Targeted oxygen therapy in special care nurseries: is uniformity a good thing?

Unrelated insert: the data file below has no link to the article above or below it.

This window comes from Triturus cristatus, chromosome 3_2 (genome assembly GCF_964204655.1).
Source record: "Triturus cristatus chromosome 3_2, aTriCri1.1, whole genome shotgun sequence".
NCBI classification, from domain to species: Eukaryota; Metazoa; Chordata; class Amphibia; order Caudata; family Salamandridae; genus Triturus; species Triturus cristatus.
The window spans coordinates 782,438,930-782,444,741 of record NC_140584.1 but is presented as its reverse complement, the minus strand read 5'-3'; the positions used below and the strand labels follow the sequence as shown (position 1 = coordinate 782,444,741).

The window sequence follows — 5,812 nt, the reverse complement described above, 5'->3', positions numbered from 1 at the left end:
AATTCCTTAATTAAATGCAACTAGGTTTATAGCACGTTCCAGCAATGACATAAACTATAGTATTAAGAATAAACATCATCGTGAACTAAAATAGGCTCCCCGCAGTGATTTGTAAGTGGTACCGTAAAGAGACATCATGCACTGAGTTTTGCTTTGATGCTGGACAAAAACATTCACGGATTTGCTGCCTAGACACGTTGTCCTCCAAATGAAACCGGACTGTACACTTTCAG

Aim: There is wide variation in the commencement of inspired oxygen (FiO2) and the oxygen saturation (SpO2) targets set in special care nurseries (SCNs). Evidence supports minimising unnecessary oxygen exposure. Does the introduction of a protocol advocating the uniform approach of commencing FiO2 at 30% and targeting SpO2 of 94-96% for infants ≥33 weeks gestation with respiratory distress reduce oxygen exposure? Methods: A 'Before After' study was undertaken in three SCNs. Data were recorded for all infants admitted to the SCNs who required oxygen over a 3-year period. Infants were analysed in gestational age groups: 33-36 weeks (late preterm) and +37 weeks (term/post-term). Results: Of the 19 830 infants born, 868 (4%) were treated with oxygen. The introduction of an oxygen-targeting protocol resulted in a statistically and clinically significant reduction in the proportion of infants who were treated with any oxygen for 1 h or more, 4 h or more and in the proportion who received >30% FiO2 for 1 h or more (all P≤ 0.01). This reduction was significant for infants of both gestational age groups. The median duration of oxygen for term/post-term infants was reduced from 12 h pre-protocol to 10 h post-protocol (P= 0.01); however, no significant difference was found for the preterm group (reduced from 11 to 8 h, P= 0.07). Conclusion: Introduction of a uniform oxygen protocol in SCNs for infants ≥33 weeks gestation with respiratory distress reduces the number of infants receiving oxygen and, in term infants, the duration of oxygen exposure.